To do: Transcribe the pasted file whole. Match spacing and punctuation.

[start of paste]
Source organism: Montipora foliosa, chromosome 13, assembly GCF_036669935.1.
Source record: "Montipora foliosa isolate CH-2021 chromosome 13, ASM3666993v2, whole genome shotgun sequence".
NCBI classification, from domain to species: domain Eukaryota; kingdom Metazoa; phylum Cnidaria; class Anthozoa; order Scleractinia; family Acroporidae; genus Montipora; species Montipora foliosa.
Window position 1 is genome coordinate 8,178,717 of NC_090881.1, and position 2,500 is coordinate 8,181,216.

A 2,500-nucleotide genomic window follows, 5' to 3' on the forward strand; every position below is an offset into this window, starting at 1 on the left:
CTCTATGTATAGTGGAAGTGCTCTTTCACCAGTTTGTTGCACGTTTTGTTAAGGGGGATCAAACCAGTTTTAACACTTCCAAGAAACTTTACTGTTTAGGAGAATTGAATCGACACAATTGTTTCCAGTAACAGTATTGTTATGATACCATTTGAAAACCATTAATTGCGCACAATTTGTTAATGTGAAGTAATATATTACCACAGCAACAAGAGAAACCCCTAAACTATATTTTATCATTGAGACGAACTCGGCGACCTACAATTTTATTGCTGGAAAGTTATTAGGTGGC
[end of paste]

Source organism: Montipora foliosa, chromosome 13, assembly GCF_036669935.1.
Source record: "Montipora foliosa isolate CH-2021 chromosome 13, ASM3666993v2, whole genome shotgun sequence".
NCBI classification, from domain to species: domain Eukaryota; kingdom Metazoa; phylum Cnidaria; class Anthozoa; order Scleractinia; family Acroporidae; genus Montipora; species Montipora foliosa.
Window position 1 is genome coordinate 8,178,717 of NC_090881.1, and position 2,500 is coordinate 8,181,216.

A 2,500-nucleotide genomic window follows, 5' to 3' on the forward strand; every position below is an offset into this window, starting at 1 on the left:
CTCTATGTATAGTGGAAGTGCTCTTTCACCAGTTTGTTGCACGTTTTGTTAAGGGGGATCAAACCAGTTTTAACACTTCCAAGAAACTTTACTGTTTAGGAGAATTGAATCGACACAATTGTTTCCAGTAACAGTATTGTTATGATACCATTTGAAAACCATTAATTGCGCACAATTTGTTAATGTGAAGTAATATATTACCACAGCAACAAGAGAAACCCCTAAACTATATTTTATCATTGAGACGAACTCGGCGACCTACAATTTTATTGCTGGAAAGTTATTAGGTGGC